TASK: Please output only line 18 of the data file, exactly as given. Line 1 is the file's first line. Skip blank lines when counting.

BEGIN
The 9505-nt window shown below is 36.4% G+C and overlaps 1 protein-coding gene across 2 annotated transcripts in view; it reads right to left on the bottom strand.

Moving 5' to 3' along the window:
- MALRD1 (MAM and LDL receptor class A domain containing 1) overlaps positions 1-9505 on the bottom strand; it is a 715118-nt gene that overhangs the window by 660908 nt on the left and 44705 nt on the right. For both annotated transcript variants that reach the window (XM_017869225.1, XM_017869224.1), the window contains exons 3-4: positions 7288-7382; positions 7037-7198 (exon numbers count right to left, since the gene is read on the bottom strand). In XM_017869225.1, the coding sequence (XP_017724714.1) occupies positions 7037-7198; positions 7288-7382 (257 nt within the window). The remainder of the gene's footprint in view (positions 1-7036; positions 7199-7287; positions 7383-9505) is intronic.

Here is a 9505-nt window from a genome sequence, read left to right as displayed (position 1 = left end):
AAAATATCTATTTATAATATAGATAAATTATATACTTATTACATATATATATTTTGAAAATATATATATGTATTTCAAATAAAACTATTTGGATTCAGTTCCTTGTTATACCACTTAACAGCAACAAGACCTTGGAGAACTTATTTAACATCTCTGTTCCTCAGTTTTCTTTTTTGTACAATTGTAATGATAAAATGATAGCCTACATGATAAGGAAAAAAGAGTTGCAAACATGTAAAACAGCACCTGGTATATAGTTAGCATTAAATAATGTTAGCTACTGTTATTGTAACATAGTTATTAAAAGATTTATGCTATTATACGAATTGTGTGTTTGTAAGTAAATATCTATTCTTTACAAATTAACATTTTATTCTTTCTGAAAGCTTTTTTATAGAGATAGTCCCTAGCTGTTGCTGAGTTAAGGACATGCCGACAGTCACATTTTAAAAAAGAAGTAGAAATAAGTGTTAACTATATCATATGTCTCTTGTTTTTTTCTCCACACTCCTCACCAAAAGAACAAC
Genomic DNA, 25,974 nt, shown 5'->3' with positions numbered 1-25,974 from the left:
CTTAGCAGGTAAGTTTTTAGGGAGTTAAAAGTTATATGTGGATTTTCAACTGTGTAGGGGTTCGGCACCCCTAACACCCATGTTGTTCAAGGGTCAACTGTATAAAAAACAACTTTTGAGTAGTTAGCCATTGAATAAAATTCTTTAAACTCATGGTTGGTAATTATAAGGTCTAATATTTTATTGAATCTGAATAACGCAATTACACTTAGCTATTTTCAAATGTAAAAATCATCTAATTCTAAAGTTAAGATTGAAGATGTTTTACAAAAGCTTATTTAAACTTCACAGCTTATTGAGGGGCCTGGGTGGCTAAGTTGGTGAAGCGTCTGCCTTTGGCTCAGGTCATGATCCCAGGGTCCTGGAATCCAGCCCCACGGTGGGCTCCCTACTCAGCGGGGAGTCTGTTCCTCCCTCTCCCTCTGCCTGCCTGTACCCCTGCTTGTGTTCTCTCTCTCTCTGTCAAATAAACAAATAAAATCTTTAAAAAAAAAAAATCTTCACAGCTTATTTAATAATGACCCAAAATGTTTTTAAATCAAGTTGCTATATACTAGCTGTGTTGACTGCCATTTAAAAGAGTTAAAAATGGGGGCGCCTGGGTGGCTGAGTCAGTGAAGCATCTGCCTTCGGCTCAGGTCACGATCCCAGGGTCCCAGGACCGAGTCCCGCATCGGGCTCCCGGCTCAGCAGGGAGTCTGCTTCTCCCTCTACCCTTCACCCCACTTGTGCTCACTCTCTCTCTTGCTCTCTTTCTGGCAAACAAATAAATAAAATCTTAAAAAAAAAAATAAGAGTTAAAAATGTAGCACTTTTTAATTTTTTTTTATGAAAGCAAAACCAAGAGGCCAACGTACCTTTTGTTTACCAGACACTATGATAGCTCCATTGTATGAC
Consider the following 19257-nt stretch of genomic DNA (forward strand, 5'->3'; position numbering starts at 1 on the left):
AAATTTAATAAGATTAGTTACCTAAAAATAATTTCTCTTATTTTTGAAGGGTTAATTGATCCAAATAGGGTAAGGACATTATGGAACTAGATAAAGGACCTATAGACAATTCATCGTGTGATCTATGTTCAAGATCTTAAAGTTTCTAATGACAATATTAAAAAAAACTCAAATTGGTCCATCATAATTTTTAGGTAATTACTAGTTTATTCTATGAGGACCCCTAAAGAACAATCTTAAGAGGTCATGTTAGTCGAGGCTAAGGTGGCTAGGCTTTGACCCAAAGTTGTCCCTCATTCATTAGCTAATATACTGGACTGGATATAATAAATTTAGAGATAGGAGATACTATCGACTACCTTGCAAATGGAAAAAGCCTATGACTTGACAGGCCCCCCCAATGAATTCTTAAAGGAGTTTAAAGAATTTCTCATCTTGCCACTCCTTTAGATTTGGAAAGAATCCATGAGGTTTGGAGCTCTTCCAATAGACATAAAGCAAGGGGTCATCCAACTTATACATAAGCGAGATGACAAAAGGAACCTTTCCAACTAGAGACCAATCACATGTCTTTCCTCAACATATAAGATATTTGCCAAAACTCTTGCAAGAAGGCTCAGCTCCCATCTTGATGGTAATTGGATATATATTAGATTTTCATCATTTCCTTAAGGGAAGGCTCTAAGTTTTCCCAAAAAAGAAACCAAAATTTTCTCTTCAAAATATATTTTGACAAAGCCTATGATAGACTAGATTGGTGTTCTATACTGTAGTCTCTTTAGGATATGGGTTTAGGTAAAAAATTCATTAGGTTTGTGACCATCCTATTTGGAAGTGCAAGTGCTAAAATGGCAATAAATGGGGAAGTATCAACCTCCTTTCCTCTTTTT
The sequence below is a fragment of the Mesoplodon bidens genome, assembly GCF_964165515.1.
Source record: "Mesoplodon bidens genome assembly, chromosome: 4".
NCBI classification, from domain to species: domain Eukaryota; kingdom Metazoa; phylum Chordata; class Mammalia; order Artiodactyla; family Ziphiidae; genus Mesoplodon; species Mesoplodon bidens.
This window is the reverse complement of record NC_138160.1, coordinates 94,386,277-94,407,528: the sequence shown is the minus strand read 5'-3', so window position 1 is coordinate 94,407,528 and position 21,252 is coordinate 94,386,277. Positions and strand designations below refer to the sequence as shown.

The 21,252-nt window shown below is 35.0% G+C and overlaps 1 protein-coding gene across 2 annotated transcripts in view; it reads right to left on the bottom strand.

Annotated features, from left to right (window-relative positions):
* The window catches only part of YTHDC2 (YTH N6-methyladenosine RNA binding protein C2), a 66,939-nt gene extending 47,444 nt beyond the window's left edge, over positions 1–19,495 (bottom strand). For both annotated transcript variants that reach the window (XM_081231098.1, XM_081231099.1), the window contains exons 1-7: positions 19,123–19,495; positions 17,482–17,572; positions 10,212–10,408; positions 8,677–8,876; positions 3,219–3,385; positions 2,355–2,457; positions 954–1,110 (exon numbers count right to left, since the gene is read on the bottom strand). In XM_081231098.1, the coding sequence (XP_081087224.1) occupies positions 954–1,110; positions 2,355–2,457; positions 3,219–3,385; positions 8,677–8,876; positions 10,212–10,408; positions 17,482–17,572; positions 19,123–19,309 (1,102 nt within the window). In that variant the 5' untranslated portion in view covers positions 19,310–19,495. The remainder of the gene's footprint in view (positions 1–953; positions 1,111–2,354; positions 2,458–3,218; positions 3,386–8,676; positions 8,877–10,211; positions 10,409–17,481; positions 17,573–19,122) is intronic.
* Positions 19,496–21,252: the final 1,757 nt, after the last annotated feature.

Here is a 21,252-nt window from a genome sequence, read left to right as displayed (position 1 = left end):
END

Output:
Here is a 21,252-nt window from a genome sequence, read left to right as displayed (position 1 = left end):